Thursday, December 2, 2010

Comprehensive Immigration Reform - Part 6 Medical Examination

Bumrungrad Hospital Heart Bypass Package Offer
 Last night we returned to our home in Northeast Thailand from one of our many trips to Bangkok as part of the process for applying for an Immigration Visa to the USA for my wife.

The application process commenced in July of this year and it appears that it will be concluded by the end of this year.  It will be concluded in the sense that my wife will either be granted an immigrant visa or will be denied an immigrant visa.  However the final determination for my wife to enter America will actually be made by the Immigration Authorities at her point of entry to the USA within 6 months of receiving her visa.

This trip to Bangkok which I wrote about previously was to receive a required medical examination prior to my wife's personal interview at the United States Embassy later this month.  I had chosen to have the medical examination performed at Bumrungrad International Hospital.

We had made arrangements over the telephone with hospital for an 8:30 AM appointment with one of the US approved doctors.  Since it was Duang's first visit to the hospital we were instructed to arrive at 8:00 AM to register with the facility prior to the examination.

We arrived at the hospital complex at 8:00 AM and we were immediatelyy impressed.  Bumrungard International Hospital is a huge facility celebrating its 30th anniversary.  The facility is a collection of tall modern skyscrapers.  Bumrungard was listed by Newsweek magazine as one of the top ten Medical-Tourism facilities in the world.  The international aspects of the facility were immediately apparent as we exited the taxi inside the guarded gates of the facility.  Looking around at the other patients and visitors to the hospital seemed to be like a visit to the United Nations.  There were many people from the Middle East and Africa using the hospital.

As instructed, we entered the Clinic and went to the 10th floor.  The "registration" area was located on the 10th floor and resembled more of a reception area for a five star hotel or a private bank lobby.  The room was very well decorated and relaxing.  The office furniture was expensive looking.  The women who handled the registration process, were all attractive, beautiful, and dressed extremely well in appealing business type uniforms.

We sat in very comfortable heavy upholstered chairs at one of the desks.  The receptionist took down Duang's information and entered it into a computer.  As part of the registration process Duang's digital photograph was taken and printed out as part of a traveler sheet which accompanied her with vital information through her examination.  The registration process was quick and extremely efficient.  We were sent to the 15th floor and arrived there at 8:25 AM.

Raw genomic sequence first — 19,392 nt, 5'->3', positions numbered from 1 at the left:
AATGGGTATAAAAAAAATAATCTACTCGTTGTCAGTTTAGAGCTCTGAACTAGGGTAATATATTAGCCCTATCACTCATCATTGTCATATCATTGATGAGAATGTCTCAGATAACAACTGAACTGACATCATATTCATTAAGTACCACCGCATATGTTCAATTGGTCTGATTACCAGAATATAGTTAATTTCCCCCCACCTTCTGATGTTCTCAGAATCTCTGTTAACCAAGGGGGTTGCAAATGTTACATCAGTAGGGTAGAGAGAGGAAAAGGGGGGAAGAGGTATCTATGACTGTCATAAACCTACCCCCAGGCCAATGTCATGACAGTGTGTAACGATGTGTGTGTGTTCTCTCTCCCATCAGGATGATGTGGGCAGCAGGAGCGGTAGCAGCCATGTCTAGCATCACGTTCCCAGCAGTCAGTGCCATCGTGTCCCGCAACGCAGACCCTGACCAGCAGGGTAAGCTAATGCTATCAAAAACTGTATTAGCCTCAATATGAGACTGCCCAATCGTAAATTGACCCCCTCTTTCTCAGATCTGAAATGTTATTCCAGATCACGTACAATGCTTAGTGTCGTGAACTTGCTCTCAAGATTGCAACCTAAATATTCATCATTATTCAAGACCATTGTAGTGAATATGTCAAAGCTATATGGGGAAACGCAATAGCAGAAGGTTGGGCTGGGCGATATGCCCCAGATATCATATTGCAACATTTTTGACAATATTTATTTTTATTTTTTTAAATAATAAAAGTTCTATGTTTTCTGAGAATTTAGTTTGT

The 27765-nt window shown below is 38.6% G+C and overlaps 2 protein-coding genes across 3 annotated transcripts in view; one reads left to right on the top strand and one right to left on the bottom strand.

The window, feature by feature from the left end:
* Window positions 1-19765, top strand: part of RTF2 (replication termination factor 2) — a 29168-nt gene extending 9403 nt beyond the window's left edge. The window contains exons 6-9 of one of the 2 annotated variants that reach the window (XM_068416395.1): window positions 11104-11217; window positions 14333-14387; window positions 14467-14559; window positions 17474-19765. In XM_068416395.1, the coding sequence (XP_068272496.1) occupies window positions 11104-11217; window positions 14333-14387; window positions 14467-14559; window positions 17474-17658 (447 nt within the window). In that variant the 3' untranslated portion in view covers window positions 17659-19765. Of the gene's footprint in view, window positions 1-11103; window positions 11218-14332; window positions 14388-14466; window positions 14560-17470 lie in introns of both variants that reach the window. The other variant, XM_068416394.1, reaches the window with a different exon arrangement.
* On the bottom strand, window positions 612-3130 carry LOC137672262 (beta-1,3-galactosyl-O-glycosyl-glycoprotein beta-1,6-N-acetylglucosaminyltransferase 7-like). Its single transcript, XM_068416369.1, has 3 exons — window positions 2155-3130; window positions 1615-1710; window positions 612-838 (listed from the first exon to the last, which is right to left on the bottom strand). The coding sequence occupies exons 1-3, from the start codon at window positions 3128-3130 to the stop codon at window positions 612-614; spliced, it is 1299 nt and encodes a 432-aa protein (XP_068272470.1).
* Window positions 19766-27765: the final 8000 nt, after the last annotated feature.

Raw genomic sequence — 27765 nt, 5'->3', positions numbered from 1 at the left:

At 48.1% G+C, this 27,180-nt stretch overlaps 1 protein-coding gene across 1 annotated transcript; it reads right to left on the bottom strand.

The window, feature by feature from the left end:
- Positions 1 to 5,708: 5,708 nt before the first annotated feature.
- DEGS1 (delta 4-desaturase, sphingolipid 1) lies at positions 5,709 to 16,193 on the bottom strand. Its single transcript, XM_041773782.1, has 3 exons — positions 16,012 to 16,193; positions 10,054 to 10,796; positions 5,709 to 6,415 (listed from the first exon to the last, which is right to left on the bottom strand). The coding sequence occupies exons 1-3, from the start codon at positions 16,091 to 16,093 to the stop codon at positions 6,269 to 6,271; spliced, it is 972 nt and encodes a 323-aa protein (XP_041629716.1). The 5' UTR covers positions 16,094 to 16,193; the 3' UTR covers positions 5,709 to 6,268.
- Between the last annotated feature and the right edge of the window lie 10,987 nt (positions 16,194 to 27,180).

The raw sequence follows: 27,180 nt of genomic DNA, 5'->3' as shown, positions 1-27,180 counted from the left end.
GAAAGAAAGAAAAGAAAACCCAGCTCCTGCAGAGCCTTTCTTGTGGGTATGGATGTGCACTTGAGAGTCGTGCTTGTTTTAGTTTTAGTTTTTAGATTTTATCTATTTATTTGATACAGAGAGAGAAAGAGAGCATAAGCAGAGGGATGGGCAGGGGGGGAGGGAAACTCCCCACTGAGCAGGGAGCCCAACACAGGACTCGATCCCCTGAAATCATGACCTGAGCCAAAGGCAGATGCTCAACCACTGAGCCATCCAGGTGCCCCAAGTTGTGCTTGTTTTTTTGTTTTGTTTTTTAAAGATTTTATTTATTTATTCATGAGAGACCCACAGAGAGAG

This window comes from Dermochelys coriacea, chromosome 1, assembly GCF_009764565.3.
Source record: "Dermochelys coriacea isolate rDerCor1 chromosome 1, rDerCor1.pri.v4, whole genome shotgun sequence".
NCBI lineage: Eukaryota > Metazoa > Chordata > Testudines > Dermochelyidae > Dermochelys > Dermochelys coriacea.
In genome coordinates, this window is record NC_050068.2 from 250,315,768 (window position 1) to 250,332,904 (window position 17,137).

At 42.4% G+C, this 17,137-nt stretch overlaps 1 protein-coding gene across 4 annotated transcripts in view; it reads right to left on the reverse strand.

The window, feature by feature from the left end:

At the 15th floor there were 4 waiting areas, A,B,C, and D.  We were instructed to go to "D"  Each of the waiting areas had a central station manned by several women.  Examination rooms and consultation offices were located behind the stations.  In front of the central stations were large upholstered benches and chairs similar to a typical airline business class lounge.  A large flat screen television provided entertainment as well as a rack of newspapers and magazines representing the major languages of the world.  The lighting in the waiting area was carpeted and very comfortable.  Once again there was a very relaxing ambiance. We turned in Duang's traveler sheet and we sat down to wait for further instructions.  As instructed by the US Embassy website "Packet #4", I had printed out the 6 pages of forms to be filled out.  I had filled out the general information on the forms but found out that it was not necessary since the hospital already had the forms and were filling out all information themselves.

At 8:28 AM Duang's name was called and the process commenced.  During the entire examination process we were accompanied by a hospital representative.  We did not get anxious or confused about where to go next during any of the steps of the process.

The medical examination was a fairly typical examination, blood drawn, weight, height, blood pressure, checking eyes, nose, ears, throat, listening to the heart, checking the abdomen for masses, personal interview and chest x-ray.